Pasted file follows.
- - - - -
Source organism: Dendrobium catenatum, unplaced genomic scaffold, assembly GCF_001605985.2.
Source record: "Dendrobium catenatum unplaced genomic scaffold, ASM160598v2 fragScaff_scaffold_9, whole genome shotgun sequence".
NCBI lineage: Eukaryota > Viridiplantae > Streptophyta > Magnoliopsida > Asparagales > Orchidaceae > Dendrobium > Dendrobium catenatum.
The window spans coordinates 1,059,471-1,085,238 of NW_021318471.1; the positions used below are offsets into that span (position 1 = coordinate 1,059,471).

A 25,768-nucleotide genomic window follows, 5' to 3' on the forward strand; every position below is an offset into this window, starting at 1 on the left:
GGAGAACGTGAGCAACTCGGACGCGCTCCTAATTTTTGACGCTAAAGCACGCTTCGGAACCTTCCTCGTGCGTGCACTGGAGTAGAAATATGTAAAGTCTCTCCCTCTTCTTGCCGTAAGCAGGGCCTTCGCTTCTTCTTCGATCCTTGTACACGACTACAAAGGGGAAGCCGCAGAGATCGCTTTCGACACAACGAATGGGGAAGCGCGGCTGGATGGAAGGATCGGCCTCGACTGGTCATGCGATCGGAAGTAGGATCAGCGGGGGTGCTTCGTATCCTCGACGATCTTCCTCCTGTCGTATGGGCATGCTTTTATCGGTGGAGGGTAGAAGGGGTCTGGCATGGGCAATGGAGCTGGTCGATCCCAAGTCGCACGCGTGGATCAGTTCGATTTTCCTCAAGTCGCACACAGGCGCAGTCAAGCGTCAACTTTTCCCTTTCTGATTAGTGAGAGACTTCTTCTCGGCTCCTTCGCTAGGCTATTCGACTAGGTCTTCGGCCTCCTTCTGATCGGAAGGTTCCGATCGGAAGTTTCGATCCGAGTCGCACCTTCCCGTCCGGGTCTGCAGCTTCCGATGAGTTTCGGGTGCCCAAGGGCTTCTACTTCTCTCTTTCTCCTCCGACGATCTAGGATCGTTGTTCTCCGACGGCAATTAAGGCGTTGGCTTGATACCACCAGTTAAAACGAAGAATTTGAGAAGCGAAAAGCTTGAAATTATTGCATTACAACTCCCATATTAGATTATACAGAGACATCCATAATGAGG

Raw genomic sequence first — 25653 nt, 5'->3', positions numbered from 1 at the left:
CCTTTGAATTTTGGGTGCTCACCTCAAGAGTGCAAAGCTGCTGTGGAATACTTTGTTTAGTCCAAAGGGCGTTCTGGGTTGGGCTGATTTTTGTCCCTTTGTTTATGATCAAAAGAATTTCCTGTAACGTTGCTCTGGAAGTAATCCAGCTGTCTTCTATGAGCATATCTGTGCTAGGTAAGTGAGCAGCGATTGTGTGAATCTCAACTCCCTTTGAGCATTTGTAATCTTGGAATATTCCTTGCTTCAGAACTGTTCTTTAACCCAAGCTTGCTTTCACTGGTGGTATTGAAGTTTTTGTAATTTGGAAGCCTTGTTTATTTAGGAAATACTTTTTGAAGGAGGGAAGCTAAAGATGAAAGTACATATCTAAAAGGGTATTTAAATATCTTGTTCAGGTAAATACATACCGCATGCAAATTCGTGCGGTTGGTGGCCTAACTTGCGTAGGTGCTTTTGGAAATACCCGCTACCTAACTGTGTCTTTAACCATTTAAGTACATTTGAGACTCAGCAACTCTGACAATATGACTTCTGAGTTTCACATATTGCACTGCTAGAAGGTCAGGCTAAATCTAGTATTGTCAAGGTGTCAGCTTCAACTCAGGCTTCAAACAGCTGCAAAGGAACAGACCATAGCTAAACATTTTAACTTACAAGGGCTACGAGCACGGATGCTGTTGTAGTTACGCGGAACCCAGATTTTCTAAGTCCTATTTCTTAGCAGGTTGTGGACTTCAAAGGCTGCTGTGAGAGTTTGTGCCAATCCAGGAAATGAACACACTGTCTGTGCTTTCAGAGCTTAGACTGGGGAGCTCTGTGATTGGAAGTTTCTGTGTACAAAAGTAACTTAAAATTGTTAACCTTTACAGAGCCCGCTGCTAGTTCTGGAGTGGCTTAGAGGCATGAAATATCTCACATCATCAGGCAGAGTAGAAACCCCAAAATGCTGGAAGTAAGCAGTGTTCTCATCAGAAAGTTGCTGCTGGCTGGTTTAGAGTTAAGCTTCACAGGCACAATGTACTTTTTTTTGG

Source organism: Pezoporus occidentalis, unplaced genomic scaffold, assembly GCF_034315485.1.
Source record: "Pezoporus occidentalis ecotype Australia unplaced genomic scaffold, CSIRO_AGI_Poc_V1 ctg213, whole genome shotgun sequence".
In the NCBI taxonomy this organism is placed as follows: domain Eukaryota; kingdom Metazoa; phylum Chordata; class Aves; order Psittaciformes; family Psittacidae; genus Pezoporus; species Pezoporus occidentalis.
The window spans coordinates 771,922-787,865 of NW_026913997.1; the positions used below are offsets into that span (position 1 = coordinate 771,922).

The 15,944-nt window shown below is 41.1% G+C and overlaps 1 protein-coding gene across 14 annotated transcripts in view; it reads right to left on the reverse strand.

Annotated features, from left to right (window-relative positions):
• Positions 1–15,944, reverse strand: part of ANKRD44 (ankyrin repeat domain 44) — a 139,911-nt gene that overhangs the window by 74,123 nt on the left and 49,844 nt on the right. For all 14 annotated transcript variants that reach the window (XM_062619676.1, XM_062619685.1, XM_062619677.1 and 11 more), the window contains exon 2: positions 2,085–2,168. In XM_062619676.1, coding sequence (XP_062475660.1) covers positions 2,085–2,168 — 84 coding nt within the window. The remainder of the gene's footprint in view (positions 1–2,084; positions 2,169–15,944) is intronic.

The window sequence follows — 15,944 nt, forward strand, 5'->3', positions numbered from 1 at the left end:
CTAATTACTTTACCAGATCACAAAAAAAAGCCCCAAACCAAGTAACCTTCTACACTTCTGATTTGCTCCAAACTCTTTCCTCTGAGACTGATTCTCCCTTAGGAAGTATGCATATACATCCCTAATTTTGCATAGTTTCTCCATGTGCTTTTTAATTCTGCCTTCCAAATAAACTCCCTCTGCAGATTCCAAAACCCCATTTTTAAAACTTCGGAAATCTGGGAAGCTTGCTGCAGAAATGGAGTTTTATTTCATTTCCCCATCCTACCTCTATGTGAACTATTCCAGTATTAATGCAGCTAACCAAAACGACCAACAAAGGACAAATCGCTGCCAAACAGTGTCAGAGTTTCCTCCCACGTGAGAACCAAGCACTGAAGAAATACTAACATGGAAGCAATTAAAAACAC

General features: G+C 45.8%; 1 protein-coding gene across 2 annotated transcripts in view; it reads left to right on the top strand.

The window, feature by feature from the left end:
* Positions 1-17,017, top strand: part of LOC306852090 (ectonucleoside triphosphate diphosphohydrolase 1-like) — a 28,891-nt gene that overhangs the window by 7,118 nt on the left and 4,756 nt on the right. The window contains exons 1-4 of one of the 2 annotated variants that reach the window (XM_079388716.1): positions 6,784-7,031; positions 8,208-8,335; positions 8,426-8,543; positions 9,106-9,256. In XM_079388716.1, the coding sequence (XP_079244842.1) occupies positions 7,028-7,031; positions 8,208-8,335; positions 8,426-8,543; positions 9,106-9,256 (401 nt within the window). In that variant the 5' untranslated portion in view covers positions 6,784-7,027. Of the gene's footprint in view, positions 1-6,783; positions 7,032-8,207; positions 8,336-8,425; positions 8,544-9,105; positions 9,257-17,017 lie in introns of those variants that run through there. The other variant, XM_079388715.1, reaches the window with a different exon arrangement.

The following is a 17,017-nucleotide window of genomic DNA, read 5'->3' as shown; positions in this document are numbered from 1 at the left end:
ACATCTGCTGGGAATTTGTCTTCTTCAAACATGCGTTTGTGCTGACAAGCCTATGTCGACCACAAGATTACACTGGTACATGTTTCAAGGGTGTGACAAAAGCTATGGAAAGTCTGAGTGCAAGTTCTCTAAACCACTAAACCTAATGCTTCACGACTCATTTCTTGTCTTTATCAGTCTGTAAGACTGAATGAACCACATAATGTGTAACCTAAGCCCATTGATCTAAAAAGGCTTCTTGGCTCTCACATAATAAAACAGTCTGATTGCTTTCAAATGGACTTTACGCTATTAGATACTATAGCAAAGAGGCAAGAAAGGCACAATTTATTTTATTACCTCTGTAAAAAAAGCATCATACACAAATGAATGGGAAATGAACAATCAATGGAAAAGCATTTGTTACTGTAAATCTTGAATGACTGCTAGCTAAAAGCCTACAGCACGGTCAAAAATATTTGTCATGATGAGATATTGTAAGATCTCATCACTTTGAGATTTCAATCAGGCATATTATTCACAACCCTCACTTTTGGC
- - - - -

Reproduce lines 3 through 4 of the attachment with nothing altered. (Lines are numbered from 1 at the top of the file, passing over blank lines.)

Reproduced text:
NCBI lineage: Eukaryota > Viridiplantae > Streptophyta > Magnoliopsida > Asparagales > Orchidaceae > Dendrobium > Dendrobium catenatum.
The window spans coordinates 1,059,471-1,085,238 of NW_021318471.1; the positions used below are offsets into that span (position 1 = coordinate 1,059,471).